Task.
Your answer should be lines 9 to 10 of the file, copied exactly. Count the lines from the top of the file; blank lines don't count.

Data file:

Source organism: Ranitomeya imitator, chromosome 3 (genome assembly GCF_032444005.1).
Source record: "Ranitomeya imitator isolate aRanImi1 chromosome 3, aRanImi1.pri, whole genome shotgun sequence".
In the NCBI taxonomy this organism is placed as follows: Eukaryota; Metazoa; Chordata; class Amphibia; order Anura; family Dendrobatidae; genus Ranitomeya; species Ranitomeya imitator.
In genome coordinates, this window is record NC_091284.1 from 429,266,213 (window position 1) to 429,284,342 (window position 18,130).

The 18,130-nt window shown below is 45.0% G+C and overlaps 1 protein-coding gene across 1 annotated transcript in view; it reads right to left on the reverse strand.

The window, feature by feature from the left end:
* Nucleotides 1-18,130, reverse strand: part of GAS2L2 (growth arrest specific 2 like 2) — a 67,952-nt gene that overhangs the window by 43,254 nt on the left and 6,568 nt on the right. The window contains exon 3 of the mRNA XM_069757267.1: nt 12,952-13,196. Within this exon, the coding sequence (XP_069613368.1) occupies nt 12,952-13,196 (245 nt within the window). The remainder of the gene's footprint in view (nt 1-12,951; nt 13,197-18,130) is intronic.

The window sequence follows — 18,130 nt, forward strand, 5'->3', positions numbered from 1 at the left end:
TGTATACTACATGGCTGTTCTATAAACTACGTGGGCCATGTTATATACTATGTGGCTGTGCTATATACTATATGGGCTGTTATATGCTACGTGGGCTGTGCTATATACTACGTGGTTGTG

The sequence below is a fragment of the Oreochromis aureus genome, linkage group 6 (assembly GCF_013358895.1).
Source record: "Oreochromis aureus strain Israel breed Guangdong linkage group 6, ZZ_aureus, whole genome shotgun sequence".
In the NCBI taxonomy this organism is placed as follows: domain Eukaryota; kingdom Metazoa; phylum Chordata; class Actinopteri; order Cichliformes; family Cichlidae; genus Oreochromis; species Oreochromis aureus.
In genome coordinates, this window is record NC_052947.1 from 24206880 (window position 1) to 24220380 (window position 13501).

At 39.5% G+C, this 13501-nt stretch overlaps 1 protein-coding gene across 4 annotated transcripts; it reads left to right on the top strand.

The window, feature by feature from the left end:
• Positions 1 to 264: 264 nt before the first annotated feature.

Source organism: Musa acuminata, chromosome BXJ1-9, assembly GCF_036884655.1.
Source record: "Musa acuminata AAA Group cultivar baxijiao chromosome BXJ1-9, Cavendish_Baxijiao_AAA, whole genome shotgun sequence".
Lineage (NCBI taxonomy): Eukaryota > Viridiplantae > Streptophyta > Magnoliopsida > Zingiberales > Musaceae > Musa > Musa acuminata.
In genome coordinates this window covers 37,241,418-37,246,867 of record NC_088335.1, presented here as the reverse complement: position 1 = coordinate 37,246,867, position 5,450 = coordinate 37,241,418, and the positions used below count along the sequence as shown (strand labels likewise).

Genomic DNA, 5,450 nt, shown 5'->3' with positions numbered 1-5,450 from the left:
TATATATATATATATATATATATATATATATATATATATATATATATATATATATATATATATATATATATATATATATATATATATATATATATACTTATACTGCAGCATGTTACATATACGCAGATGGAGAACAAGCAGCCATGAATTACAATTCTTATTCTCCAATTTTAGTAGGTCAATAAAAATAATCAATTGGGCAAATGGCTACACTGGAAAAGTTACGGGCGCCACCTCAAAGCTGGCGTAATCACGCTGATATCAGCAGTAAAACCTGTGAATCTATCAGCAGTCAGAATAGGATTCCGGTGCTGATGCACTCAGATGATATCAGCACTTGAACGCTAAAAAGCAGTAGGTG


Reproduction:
TGTATACTACATGGCTGTTCTATAAACTACGTGGGCCATGTTATATACTATGTGGCTGTGCTATATACTATATGGGCTGTTATATGCTACGTGGGCTGTGCTATATACTACGTGGTTGTG

The sequence below is a fragment of the Oreochromis aureus genome, linkage group 6 (assembly GCF_013358895.1).